By Tyler McCormick
A criminal record is permanent, and on March 23, four New Jersey inmates drove that point home.
The inmates spoke in the Mildred and Ernest E. Mayo Concert Hall as part of Project P.R.I.D.E. (Promoting Responsibility In Drug Education), a program of the New Jersey Department of Corrections.
Michael Ritter, the coordinator of Project P.R.I.D.E. and College alumnus, introduced the inmates, who discussed prison life and “the things that will get you there.” The inmates, dressed in tan jumpsuits, all volunteered to participate in Project P.R.I.D.E.
According to the inmates, all of your personal belongings are taken away when you are incarcerated. You are then issued state clothing and you are not allowed to have “anything.”
The first inmate to speak was a 22-year-old named Nicole who was arrested at age 19. Her last name, like those of the other inmates, was not disclosed. She was sentenced to a three-year prison term for a drunk-driving incident that resulted in the death of a 37-year-old man.
Nicole, who attended a private Catholic high school, never expected to be in prison. She admits to making a “bad split-second decision.”
Nicole said that several life experiences led to her abuse of alcohol. Her parents divorced when she was 14 years old, and she began drinking soon after. She said she “blacked out” many times during high school and was known as a “party girl.”
Once she had a car, she says she had “a new sense of independence.” When she was 17, Nicole began dating a 29-year-old cocaine dealer.
On the night of the incident, Nicole drank a bottle of wine. Only five minutes away from home, she decided to get in her car and drive.
Nicole lost control of her car, killing another person. She suffered a broken femur and needed three surgeries and four blood transfusions, as well as a three-year sentence.
“It’s been four years, but it feels like it happened yesterday,” she said, admitting that the guilt still haunts her. The night of the incident was the first time Nicole ever drove
under the influence.
“I can’t take it back. I can’t make it better,” she said. “I have nothing to show from it besides a criminal record.”
George, the second speaker, was arrested at age 17 for robbery and was prosecuted as an adult.
“A lot of people are in jail for stupid reasons,” he said.
He said that his father was a “good man” who drank at the end of a hard day to “take the edge off.” George saw this behavior as a symbol of manhood.
George, who would have graduated from high school in 2006, is sentenced to six years in prison.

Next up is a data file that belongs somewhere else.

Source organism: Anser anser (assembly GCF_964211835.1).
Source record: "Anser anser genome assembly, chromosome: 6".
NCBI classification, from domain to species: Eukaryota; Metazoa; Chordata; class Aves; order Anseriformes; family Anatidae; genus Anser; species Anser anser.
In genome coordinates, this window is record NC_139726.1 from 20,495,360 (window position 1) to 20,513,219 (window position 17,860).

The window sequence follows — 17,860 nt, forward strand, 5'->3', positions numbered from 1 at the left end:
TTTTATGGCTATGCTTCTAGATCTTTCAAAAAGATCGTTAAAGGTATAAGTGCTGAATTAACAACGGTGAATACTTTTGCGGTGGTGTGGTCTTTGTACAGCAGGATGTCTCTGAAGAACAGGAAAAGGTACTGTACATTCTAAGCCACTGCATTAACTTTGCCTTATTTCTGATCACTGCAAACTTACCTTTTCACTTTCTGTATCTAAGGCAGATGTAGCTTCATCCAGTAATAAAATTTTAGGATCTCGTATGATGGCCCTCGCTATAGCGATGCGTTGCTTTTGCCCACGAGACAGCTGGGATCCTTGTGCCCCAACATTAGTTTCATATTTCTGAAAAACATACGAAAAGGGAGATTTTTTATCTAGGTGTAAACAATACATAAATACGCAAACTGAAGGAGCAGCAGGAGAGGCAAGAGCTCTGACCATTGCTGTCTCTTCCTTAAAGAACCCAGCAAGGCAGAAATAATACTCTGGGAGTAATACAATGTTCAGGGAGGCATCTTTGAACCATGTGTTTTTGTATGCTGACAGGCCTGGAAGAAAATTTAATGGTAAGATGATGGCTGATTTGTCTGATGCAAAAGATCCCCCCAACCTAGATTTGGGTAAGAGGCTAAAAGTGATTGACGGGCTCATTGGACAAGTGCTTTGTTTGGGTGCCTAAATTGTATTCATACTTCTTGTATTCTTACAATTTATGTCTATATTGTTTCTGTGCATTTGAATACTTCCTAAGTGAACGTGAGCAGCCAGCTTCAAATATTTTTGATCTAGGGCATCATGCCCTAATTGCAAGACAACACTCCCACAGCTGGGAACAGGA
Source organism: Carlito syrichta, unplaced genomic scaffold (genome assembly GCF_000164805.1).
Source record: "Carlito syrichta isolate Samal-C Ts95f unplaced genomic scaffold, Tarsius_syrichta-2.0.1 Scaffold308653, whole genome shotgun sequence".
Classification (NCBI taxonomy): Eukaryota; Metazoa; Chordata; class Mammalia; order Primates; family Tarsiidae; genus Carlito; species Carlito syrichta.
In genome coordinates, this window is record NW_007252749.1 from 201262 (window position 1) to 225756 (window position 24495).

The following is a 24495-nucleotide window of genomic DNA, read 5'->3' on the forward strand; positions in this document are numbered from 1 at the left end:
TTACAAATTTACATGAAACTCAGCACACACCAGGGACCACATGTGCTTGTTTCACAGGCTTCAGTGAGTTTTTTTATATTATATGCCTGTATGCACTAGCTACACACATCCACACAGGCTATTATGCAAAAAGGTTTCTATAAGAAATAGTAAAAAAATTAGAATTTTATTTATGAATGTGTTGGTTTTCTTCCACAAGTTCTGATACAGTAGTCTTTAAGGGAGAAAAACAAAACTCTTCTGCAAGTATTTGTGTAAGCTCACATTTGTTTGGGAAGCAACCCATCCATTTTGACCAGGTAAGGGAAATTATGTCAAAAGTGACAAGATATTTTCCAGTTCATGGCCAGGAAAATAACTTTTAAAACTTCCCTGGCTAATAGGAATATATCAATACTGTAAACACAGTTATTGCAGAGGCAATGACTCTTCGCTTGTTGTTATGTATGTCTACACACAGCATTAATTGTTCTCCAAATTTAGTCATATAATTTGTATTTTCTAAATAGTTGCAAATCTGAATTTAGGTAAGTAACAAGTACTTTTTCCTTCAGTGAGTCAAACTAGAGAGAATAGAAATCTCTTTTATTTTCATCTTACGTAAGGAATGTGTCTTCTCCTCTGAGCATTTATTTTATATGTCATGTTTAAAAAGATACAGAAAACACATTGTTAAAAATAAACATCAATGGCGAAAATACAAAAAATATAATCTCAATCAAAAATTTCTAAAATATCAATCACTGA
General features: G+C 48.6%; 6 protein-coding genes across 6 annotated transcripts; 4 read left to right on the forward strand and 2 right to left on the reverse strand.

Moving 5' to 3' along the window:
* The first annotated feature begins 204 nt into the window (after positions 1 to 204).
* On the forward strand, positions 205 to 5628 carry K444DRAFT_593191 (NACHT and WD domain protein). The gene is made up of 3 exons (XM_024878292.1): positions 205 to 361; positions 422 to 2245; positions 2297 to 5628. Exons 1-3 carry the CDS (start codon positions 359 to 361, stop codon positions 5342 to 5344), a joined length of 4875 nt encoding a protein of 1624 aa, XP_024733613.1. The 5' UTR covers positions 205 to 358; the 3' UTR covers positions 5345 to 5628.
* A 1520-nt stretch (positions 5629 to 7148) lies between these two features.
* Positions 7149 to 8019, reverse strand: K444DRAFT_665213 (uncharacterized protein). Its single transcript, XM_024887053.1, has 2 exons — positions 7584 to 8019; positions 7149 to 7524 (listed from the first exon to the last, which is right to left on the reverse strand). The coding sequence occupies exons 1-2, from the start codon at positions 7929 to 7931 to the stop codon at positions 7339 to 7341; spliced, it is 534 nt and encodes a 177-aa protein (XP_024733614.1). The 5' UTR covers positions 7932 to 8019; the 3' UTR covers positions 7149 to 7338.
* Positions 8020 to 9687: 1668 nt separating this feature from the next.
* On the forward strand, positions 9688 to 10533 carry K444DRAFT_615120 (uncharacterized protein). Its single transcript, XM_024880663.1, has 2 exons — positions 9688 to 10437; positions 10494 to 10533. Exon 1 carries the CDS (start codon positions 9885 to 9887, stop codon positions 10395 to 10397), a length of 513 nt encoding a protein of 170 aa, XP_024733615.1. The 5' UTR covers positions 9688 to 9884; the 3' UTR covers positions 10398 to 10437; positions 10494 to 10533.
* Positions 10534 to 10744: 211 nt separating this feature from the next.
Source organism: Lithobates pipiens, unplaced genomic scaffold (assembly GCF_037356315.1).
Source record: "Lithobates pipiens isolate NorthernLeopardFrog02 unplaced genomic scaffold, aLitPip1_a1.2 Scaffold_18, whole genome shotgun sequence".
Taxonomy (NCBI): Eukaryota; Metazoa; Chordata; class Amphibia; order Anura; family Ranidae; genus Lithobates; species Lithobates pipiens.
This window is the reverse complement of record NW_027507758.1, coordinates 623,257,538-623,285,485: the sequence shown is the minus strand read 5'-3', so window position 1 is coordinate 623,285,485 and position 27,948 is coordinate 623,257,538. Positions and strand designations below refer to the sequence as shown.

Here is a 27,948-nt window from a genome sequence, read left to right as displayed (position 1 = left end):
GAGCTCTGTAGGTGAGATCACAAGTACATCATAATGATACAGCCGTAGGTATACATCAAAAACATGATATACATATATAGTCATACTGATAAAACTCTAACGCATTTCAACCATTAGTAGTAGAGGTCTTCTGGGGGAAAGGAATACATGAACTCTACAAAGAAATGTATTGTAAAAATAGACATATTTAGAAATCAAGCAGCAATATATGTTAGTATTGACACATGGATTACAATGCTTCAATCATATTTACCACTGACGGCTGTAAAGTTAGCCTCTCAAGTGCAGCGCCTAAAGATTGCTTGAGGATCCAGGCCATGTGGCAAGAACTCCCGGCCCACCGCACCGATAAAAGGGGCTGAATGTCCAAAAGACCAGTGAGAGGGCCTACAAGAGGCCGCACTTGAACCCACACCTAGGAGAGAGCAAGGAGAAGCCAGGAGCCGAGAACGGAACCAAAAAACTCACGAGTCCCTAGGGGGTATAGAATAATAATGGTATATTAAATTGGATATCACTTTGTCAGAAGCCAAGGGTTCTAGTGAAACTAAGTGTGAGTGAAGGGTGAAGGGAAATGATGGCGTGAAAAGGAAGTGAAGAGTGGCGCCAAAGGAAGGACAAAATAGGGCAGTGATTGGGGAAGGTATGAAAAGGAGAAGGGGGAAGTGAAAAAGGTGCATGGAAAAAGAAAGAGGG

“No matter how hard I work, my record will always follow me,” he said.
George said that jail food is terrible. Referring to the meal he had in Eickhoff Hall, he said, “That was the best meal I have had in four and a half years.”
Jocelyn was arrested three years ago at the age of 32 and received a three-year sentence.
She was a successful highschool basketball player and quit when she was 16 years old. She says that she had a picture-perfect childhood on the outside, but in reality, there were problems within her family.
Jocelyn went to private school until high school when she started drinking, using drugs and hanging out with the wrong people. She went to culinary school and landed a job in Manhattan making $100,000 per year, but she also became a part of the drug scene at New York City night clubs.
“I was very arrogant” she said. She admits that she just wanted to have fun. Soon, Jocelyn became a cocaine addict.
“You could never tell me that this would have happened to me,” she said.
Jocelyn’s addiction eventually led to stealing.
“You own your destiny right now,” she said. “It’s not a matter of chance, it’s a matter of choice.”
The fourth and final inmate to speak was Stanley, who was arrested for gang-related activity. He is currently serving a 13-year sentence.
He admits that he did not come from the best of homes and experienced abuse as a child. At age 12, he ran away from home with his younger brother. He started selling drugs as a way to earn a living and ended up joining a gang.
“I put myself here,” he said. “It’s my mistake.”
The discussion was followed by a question-and-answer session. The main message of the Project P.R.I.D.E. inmates, indicated by a sign that hung before the speakers, is: “The worst thing that you can do is to establish a criminal record. Avoid it at all costs.”
Project P.R.I.D.E. is a community-outreach program sponsored by the New Jersey Department of Corrections which aims to spread awareness of the prison system, promote responsible citizenship and reduce the appeal of drug and alcohol use. The program is sponsored by The Center for Prison Outreach and Education.